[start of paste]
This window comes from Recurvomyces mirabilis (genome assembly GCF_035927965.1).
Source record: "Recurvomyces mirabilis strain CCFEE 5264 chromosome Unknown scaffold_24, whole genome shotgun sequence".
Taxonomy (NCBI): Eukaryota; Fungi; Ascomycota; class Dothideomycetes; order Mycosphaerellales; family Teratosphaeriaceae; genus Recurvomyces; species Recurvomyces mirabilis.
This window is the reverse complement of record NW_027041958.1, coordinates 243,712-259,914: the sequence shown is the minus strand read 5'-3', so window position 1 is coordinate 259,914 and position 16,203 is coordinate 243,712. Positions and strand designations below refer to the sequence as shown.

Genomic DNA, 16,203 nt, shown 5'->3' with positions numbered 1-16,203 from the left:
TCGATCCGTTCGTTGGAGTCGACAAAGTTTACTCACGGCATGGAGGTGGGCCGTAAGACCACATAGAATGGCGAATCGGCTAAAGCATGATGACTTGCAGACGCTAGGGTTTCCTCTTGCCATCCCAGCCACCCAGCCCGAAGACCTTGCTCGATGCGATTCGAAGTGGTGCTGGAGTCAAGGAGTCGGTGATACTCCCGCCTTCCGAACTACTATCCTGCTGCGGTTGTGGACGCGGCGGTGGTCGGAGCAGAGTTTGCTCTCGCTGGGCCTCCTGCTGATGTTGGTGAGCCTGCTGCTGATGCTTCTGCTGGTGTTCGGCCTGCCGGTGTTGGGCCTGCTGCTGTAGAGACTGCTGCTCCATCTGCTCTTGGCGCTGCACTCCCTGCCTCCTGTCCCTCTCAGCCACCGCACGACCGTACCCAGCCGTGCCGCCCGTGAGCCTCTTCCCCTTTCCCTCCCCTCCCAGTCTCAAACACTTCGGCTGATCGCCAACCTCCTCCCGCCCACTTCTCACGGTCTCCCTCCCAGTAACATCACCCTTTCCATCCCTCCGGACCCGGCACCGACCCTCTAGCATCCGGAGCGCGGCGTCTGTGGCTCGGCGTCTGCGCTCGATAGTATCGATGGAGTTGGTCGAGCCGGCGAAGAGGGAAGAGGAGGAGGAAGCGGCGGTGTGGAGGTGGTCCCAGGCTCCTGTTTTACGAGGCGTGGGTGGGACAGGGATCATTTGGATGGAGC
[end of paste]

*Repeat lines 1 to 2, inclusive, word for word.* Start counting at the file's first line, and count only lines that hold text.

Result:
This window comes from Recurvomyces mirabilis (genome assembly GCF_035927965.1).
Source record: "Recurvomyces mirabilis strain CCFEE 5264 chromosome Unknown scaffold_24, whole genome shotgun sequence".